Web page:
I mentioned in my preview that the ‘soul-reaping commission’ world that you enter the doors to the various worlds from felt a little under-utilized. While there were little tidbits of lore to be found in books in areas that can only be accessed with the use of the abilities you unlock along the way, I did still find myself wanting a little more. I’m absolutely nitpicking here, but that gives you an idea of just how much I enjoyed the experience on the whole.
Alas, in order to accommodate the captivating world, developer Acid Nerve has had to reduce the number of boss battles in comparison to its previous title Titan Souls. It’s possible to beat the game only by taking on seven boss fights, with a few other optional ones being tucked away off the beaten path which grant upgrades to the abilities you unlock along the way.
This may come as a little disappointing to some, but rest assured that each boss in Death’s Door has been meticulously designed to make for a challenging, heart-racing battle to the death. In my preview, I was eager to see how the other areas in the game (and their bosses) would mix up the gameplay and the combat mechanics, and I’m glad to be able to confirm that the boss fights themselves manage to do exactly that.
In one instance, I went toe-to-toe with a frog king in a boss battle that really mixed things up, adding an additional puzzle element to the mix. In its second phase, the big bad would suck up the floor tiles, limiting my maneuverability, forcing me to figure out how to restore them before he removed them all and sent me plummeting to an untimely death. It felt distinctly different from the pottery-loving nana I’d first taken down, and its design and tells provided ample challenge without ever feeling unfair.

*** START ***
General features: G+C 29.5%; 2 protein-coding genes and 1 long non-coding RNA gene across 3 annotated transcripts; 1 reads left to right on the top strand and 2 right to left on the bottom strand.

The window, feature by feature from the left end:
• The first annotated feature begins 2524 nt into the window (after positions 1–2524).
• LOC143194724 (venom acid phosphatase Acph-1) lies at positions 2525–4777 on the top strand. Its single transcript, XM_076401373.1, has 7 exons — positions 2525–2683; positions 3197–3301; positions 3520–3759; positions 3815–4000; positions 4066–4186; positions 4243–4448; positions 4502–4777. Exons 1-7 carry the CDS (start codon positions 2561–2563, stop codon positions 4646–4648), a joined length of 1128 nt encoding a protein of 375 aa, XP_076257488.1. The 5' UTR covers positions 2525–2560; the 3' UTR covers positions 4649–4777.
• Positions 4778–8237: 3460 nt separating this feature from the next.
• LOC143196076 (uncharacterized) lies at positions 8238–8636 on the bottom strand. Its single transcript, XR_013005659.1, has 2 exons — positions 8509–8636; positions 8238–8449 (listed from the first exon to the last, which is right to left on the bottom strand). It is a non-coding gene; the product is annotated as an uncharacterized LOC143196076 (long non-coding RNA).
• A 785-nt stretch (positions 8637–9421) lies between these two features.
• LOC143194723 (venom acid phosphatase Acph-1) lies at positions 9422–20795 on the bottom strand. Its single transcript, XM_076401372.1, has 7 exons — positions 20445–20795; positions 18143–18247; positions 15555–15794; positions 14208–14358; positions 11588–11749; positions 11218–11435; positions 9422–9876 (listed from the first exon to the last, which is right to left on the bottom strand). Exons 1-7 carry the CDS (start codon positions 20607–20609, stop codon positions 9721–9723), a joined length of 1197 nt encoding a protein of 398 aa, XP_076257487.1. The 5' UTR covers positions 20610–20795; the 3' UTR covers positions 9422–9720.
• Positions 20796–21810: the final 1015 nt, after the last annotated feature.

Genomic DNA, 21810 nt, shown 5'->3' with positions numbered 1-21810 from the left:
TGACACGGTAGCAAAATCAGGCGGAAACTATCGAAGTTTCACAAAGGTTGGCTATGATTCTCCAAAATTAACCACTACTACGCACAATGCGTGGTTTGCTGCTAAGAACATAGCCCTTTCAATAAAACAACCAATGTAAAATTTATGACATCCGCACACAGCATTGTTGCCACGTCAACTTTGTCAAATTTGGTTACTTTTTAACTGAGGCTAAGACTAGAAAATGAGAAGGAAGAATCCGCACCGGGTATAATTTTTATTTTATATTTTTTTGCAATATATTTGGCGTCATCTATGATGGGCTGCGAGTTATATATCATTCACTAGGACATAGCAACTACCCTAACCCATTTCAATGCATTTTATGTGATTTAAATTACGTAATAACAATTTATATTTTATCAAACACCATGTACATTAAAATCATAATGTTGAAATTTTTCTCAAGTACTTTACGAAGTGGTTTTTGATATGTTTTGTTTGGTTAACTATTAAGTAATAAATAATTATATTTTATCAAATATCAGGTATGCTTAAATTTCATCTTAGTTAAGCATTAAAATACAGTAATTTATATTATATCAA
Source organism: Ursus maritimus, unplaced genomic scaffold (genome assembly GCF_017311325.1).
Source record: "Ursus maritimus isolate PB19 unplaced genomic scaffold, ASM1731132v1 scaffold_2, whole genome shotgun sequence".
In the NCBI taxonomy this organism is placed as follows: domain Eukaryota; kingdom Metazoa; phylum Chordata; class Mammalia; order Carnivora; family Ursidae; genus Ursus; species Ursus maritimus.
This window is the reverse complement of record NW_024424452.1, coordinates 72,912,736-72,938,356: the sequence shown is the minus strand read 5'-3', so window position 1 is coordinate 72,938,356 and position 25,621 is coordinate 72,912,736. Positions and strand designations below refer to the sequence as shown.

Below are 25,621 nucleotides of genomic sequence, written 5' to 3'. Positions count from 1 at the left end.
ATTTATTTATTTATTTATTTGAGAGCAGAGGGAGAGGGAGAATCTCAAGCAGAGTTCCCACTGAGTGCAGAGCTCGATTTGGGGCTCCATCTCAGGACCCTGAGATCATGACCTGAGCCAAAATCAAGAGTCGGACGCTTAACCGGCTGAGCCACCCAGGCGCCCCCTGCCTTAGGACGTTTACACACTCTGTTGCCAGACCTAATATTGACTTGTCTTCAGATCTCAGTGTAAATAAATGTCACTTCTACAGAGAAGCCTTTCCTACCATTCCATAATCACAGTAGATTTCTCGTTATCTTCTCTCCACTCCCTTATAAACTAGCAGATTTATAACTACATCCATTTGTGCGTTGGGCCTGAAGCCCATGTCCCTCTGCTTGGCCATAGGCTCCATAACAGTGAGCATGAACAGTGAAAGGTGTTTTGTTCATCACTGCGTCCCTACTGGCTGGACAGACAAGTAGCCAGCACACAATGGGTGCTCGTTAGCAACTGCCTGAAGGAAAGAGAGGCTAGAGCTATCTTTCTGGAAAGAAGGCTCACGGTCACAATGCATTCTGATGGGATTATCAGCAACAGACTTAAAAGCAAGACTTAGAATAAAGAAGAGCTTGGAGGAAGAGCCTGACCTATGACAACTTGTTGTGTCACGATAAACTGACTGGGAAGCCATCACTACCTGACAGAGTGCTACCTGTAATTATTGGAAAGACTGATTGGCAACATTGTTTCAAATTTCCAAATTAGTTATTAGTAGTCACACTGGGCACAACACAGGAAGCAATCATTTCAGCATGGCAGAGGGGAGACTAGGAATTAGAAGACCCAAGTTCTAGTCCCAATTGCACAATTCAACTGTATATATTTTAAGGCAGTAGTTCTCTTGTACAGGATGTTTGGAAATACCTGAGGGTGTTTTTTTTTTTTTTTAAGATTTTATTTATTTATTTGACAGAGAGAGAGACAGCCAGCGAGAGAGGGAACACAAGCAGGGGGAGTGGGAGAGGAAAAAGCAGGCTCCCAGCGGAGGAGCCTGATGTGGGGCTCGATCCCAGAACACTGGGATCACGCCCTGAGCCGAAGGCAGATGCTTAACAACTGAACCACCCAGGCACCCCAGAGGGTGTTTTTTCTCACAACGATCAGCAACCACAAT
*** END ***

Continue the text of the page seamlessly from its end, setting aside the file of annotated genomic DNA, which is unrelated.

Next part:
What was a little disappointing was the manner in which reaching these boss battles remained the same in each area. You had to recover the souls of previous soul-reapers that had met their fates while trying to complete their assignments in order to open a door, unlocking the new ability, which could then be used to reach the final boss itself.
It’s certainly serviceable, but there were times I wished there was a little more variety in the gameplay to reach each boss. Perhaps more challenging minor boss battles could have replaced rooms of minor enemies that needed to be cleared before reaching the aforementioned soul-reapers’ souls, or environmental puzzles could have freshened things up a little. Fortunately, the combat’s so satisfying that despite the rather formulaic steps to reach each boss, it never outstayed its welcome or worked to the game’s detriment.
For all the challenges that Death’s Door offers upon its way to the final boss, this final fight can feel a little too punishing. I only managed to beat it after multiple attempts and upon discovering a bit of a cheese to significantly shorten one of its most devastating attacks. Its moves, just like every other boss’, are telegraphed, but it takes a while to crack the code, and sometimes those moves can feel a little cheap.